I had a call last week from a local Newbury landowner and property agent who said one of his farm tenants had an issue with foxes – not the normal one of worrying sheep but that they were digging up his garden and terrorising his elderly cat!
An unusual Fox control problem like this is was too good to resist, so I went down to see the tenant that day to discuss the issue.
Sure enough, a brace of foxes has systematically destroyed the new lawn that was only put down a few months earlier. If I had not been pre-warned, I would never have guessed a fox would do this much damage – it looked like a wild boar had been rooting and I would have had to have guessed this! They had also dug up the fence line and made runs everywhere in and around the garden. The tenant said that most evenings the foxes would come and dig up the garden whilst they looked on from the lounge window.
So I performed a survey of the old farm buildings to establish presence, and sure enough they had been living in the old cow shed, and in the hay barns. Evidence of recent meals and faeces were everywhere, as well as half-eaten apples, again quite a strange food source.
The survey also allowed me to do a complete safety check on the area for safe shooting and highlighted some good areas to sit up as well as trap if necessary. The tenant and his neighbour both were pretty sceptical of me dealing with this problem and delighted in telling me so!
My first visit was fruitless – the sky’s opened up and we had torrential rain – nothing would ever show in these circumstances so back to the office to catch up on paperwork.
Last nights visit was very different. It was the first sunshine we had seen for a few days and so I knew with some certainty that Charlie would come out to play.
I arrived about 4pm and parked in one of the areas I had picked to sit, checked all was safe for shooting and just waited as the sun went down. Over the years I have shot hundreds of foxes in various fox control situations and you get to know what they might do under certain circumstances. I suspected that these were 2 cubs, born into urban surroundings and had found easy pickings in the orchard from insects and fruit with the odd rabbit or pheasant to add to the pot.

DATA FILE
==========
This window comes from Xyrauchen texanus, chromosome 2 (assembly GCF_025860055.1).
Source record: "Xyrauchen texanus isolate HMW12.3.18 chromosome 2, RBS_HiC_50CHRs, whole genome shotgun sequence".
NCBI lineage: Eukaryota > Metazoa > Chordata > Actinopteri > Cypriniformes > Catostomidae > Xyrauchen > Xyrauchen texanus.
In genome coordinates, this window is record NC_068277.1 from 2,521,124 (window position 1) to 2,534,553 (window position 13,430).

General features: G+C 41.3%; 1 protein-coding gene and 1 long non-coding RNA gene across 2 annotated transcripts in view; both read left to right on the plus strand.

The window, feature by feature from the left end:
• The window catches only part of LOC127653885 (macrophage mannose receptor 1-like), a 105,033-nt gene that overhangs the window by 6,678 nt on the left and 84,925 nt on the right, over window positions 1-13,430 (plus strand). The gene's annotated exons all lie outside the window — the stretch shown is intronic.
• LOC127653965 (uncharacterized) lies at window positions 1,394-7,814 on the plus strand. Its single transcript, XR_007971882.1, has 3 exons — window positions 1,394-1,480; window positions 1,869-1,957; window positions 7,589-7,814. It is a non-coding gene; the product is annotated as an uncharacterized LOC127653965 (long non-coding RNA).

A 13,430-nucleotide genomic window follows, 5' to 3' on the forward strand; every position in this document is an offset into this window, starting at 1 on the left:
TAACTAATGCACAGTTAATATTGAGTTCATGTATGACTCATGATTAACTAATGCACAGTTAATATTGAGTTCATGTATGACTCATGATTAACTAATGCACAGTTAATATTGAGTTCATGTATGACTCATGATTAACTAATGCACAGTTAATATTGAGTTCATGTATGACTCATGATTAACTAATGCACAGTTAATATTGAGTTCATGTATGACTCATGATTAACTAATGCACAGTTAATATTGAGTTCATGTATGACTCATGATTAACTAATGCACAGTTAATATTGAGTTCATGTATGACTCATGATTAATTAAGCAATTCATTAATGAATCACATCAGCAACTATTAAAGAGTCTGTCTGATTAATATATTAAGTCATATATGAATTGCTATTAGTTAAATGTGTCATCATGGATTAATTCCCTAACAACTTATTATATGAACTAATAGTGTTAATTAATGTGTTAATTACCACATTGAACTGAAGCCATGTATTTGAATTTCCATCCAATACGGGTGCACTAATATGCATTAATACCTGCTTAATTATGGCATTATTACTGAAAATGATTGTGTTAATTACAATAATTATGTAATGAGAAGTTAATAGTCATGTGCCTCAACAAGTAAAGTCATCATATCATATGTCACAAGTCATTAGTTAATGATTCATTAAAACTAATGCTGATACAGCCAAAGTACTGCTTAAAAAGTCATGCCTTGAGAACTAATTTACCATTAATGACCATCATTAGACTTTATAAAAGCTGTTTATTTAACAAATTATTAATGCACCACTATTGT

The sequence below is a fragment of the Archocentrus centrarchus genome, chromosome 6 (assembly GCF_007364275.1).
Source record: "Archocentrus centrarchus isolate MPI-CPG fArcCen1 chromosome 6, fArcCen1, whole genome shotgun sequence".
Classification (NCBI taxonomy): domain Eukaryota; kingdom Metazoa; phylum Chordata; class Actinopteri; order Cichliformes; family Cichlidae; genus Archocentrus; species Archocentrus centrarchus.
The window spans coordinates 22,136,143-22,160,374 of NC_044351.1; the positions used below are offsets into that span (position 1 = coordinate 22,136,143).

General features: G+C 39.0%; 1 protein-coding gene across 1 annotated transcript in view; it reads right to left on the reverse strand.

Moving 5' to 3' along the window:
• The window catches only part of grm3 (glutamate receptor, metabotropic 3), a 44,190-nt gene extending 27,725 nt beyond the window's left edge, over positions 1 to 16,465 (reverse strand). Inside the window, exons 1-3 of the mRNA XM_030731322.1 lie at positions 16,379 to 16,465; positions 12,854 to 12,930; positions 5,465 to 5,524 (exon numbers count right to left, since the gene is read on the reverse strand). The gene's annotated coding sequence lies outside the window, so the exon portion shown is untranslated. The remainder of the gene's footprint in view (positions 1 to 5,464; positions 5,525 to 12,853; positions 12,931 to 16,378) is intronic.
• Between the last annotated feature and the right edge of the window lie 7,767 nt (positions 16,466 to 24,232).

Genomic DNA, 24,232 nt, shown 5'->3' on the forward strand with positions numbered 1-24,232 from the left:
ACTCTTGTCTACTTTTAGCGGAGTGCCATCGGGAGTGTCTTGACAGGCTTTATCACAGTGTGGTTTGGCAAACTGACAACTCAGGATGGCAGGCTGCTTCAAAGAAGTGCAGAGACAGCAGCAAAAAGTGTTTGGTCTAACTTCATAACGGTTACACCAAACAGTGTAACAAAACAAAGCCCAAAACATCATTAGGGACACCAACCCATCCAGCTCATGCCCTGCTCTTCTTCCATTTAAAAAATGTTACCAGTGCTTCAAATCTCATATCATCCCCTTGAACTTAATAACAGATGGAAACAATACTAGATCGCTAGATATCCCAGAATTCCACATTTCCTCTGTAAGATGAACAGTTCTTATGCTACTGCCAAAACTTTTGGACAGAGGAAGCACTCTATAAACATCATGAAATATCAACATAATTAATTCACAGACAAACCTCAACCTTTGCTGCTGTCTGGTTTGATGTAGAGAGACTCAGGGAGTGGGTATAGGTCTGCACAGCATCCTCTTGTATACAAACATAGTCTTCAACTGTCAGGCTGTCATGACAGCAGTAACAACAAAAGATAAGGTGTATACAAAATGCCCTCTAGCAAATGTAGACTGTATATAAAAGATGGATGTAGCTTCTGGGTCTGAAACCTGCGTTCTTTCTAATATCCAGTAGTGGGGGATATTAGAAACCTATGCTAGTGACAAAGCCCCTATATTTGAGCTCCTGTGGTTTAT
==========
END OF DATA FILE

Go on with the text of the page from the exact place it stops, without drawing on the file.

As the sun started to drop, I started to Call them. This technique is very effective on fox cubs and also draws the foxes into the killing zone you have chosen. Fox Calling takes years of practice – to getting it right pays massive dividends and results, but getting it wrong and the fox becomes shy and difficult to deal with.
I did not have to wait long before Charlie came to the Call – literally running at me – too close to shoot! She stood and looked at me for about a minute – only 10 meters away – until then trotting off to her favourite digging area – 60 meters from me. Unfortunately, she decided to dig under the garden furniture, so I had to wait until a shot was possible.
Then without warning, she stopped digging and went to the front door, almost expecting to be let in! This kind of took me by surprise but I just held my nerve until she turned to go through the hedge and away. A final Call from me and it was all over for her as she stopped to look at me once more.
I sat for a further 10 minutes to see if the other one showed, but no sign.
Needless to say, the tenant was delighted with this result. I was surprised to discover she was an old vixen and not a cub as I first thought.
I am back later in the week to find the other one. Then the garden can then be restored to its former glory and Tibbles can resume his normal pattern without fear of being eaten!